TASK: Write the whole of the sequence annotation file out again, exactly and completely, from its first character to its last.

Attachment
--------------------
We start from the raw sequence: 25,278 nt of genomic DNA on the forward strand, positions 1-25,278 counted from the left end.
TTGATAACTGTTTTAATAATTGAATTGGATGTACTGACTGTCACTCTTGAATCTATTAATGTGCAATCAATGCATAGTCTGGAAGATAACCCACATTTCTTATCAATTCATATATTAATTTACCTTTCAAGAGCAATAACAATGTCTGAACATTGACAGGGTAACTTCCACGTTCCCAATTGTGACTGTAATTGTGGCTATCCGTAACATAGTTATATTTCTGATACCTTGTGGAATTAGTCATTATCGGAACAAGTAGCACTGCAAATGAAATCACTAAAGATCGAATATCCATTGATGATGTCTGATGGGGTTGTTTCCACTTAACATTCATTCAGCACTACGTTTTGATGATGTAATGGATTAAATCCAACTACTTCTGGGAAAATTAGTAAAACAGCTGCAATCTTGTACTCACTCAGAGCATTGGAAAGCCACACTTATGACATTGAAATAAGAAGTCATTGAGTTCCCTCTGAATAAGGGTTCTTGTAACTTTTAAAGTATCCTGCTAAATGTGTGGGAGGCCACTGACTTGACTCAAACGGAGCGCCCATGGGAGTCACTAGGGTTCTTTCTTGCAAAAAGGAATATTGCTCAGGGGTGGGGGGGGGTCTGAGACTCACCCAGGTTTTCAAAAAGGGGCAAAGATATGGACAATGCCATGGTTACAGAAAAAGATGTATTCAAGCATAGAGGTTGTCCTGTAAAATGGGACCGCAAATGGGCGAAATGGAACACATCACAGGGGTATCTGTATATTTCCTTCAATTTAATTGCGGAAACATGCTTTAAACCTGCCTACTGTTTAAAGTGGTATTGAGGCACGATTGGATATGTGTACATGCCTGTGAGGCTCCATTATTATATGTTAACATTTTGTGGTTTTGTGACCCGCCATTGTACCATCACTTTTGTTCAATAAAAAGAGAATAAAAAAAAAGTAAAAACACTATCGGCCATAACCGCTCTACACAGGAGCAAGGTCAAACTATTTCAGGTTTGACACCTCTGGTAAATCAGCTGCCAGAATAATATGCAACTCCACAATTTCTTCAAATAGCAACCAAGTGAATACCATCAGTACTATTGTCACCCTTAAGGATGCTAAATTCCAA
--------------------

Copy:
We start from the raw sequence: 25,278 nt of genomic DNA on the forward strand, positions 1-25,278 counted from the left end.
TTGATAACTGTTTTAATAATTGAATTGGATGTACTGACTGTCACTCTTGAATCTATTAATGTGCAATCAATGCATAGTCTGGAAGATAACCCACATTTCTTATCAATTCATATATTAATTTACCTTTCAAGAGCAATAACAATGTCTGAACATTGACAGGGTAACTTCCACGTTCCCAATTGTGACTGTAATTGTGGCTATCCGTAACATAGTTATATTTCTGATACCTTGTGGAATTAGTCATTATCGGAACAAGTAGCACTGCAAATGAAATCACTAAAGATCGAATATCCATTGATGATGTCTGATGGGGTTGTTTCCACTTAACATTCATTCAGCACTACGTTTTGATGATGTAATGGATTAAATCCAACTACTTCTGGGAAAATTAGTAAAACAGCTGCAATCTTGTACTCACTCAGAGCATTGGAAAGCCACACTTATGACATTGAAATAAGAAGTCATTGAGTTCCCTCTGAATAAGGGTTCTTGTAACTTTTAAAGTATCCTGCTAAATGTGTGGGAGGCCACTGACTTGACTCAAACGGAGCGCCCATGGGAGTCACTAGGGTTCTTTCTTGCAAAAAGGAATATTGCTCAGGGGTGGGGGGGGGTCTGAGACTCACCCAGGTTTTCAAAAAGGGGCAAAGATATGGACAATGCCATGGTTACAGAAAAAGATGTATTCAAGCATAGAGGTTGTCCTGTAAAATGGGACCGCAAATGGGCGAAATGGAACACATCACAGGGGTATCTGTATATTTCCTTCAATTTAATTGCGGAAACATGCTTTAAACCTGCCTACTGTTTAAAGTGGTATTGAGGCACGATTGGATATGTGTACATGCCTGTGAGGCTCCATTATTATATGTTAACATTTTGTGGTTTTGTGACCCGCCATTGTACCATCACTTTTGTTCAATAAAAAGAGAATAAAAAAAAAGTAAAAACACTATCGGCCATAACCGCTCTACACAGGAGCAAGGTCAAACTATTTCAGGTTTGACACCTCTGGTAAATCAGCTGCCAGAATAATATGCAACTCCACAATTTCTTCAAATAGCAACCAAGTGAATACCATCAGTACTATTGTCACCCTTAAGGATGCTAAATTCCAA